Heitkamp will headline three fundraisers in Morgantown and Charleston on Friday and Saturday for West Virginia Secretary of State Natalie Tennant, a Democrat trying to hold one of the party’s most vulnerable open seats. The freshman senator will also join Tennant in meetings with young Democrats and state energy leaders, according to the campaign.
In an interview with CQ Roll Call, Heitkamp said she sees similarities between her own race against Rep. Rick Berg and Tennant’s uphill bid against GOP Rep. Shelley Moore Capito, starting with the voters in both states wanting to know and see their representatives.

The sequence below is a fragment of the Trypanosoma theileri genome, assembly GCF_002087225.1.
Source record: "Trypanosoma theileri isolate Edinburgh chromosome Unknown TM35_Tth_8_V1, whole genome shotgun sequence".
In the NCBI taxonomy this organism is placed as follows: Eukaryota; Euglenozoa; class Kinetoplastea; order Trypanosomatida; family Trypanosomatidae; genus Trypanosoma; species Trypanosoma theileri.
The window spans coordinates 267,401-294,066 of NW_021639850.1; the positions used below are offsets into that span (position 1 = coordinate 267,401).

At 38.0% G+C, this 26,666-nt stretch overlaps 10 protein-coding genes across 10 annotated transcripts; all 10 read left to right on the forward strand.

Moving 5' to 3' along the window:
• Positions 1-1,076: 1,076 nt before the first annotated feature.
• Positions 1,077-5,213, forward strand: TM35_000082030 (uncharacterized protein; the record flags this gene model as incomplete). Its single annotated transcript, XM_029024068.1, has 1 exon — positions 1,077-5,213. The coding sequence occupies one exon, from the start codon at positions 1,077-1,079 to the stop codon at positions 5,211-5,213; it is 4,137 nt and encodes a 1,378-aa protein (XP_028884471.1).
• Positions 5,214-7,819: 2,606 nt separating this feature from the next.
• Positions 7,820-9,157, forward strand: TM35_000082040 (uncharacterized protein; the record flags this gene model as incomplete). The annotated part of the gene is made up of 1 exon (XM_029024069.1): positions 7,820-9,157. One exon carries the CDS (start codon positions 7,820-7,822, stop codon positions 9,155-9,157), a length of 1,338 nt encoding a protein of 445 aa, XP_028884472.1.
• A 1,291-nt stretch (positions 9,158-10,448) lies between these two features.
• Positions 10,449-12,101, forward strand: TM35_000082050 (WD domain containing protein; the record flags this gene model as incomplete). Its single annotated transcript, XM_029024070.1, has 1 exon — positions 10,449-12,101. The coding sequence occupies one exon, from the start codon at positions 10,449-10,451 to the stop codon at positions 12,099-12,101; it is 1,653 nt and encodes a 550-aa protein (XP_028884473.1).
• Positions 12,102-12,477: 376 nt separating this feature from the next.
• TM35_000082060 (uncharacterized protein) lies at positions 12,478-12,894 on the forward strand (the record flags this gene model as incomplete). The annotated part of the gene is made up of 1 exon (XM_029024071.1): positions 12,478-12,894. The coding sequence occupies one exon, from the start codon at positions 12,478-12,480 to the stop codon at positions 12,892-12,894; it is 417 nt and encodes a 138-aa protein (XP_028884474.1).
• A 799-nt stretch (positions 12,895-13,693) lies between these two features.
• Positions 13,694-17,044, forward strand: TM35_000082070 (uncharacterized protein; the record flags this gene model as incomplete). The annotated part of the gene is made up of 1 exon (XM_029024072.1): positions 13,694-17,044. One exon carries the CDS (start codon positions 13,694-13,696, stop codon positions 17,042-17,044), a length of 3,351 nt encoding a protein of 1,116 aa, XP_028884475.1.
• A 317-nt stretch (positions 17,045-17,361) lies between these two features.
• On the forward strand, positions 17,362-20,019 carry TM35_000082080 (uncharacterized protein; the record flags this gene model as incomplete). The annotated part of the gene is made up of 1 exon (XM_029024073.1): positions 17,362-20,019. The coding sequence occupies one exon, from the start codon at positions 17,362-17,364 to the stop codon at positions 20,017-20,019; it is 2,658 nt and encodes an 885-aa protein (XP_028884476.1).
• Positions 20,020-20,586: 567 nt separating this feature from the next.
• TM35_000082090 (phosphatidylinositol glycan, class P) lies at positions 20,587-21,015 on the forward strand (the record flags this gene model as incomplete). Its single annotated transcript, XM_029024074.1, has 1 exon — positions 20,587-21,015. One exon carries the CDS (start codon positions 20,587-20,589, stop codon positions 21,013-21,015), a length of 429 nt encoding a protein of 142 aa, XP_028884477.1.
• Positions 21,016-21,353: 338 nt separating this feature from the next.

“It is very personal, it is very retail. That’s really how I won,” Heitkamp said. “I just got out there and met as many people as I could meet. I told them I was for North Dakota, first and foremost, and it’s always the way it’s going to be. I think it’s how I governed or legislated since I’ve been here, and I think that’s a very strong similarity between West Virginia and North Dakota politics.” Full story
Senate Minority Leader Mitch McConnell, R-Ky., made what appeared to be a politically savvy move Thursday, voting to advance a measure from Sen. Kirsten Gillibrand, D-N.Y., to remove the prosecution of serious crime, including sexual assault, from the military chain of command.
McConnell was one of 11 Republicans to vote to break a filibuster of the bill, which had the support of conservative firebrands Rand Paul, also of Kentucky, and Ted Cruz. Though the measure failed to receive the 60 votes necessary to proceed, McConnell’s vote could potentially inoculate him from attacks on both his left and right flank.